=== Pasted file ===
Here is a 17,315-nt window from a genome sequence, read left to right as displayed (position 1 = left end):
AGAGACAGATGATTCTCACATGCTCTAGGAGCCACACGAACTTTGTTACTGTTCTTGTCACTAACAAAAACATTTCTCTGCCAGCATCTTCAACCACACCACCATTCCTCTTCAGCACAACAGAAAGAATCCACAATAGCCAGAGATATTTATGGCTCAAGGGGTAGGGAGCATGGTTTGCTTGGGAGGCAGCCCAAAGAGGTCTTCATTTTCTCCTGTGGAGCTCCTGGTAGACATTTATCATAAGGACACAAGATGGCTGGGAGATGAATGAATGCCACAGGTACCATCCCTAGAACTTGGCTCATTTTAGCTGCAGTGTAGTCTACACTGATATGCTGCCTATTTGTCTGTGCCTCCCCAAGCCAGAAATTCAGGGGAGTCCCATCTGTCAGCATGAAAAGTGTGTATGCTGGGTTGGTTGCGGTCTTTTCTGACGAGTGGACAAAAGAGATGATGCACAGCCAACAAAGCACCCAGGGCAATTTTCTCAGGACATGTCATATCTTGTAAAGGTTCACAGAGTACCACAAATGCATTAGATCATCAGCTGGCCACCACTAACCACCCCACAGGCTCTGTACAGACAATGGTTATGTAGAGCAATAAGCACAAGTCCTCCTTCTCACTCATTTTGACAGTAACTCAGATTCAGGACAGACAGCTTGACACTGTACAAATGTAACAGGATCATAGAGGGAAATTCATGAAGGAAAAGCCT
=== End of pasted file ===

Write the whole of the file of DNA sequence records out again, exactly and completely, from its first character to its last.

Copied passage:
Here is a 17,315-nt window from a genome sequence, read left to right as displayed (position 1 = left end):
AGAGACAGATGATTCTCACATGCTCTAGGAGCCACACGAACTTTGTTACTGTTCTTGTCACTAACAAAAACATTTCTCTGCCAGCATCTTCAACCACACCACCATTCCTCTTCAGCACAACAGAAAGAATCCACAATAGCCAGAGATATTTATGGCTCAAGGGGTAGGGAGCATGGTTTGCTTGGGAGGCAGCCCAAAGAGGTCTTCATTTTCTCCTGTGGAGCTCCTGGTAGACATTTATCATAAGGACACAAGATGGCTGGGAGATGAATGAATGCCACAGGTACCATCCCTAGAACTTGGCTCATTTTAGCTGCAGTGTAGTCTACACTGATATGCTGCCTATTTGTCTGTGCCTCCCCAAGCCAGAAATTCAGGGGAGTCCCATCTGTCAGCATGAAAAGTGTGTATGCTGGGTTGGTTGCGGTCTTTTCTGACGAGTGGACAAAAGAGATGATGCACAGCCAACAAAGCACCCAGGGCAATTTTCTCAGGACATGTCATATCTTGTAAAGGTTCACAGAGTACCACAAATGCATTAGATCATCAGCTGGCCACCACTAACCACCCCACAGGCTCTGTACAGACAATGGTTATGTAGAGCAATAAGCACAAGTCCTCCTTCTCACTCATTTTGACAGTAACTCAGATTCAGGACAGACAGCTTGACACTGTACAAATGTAACAGGATCATAGAGGGAAATTCATGAAGGAAAAGCCT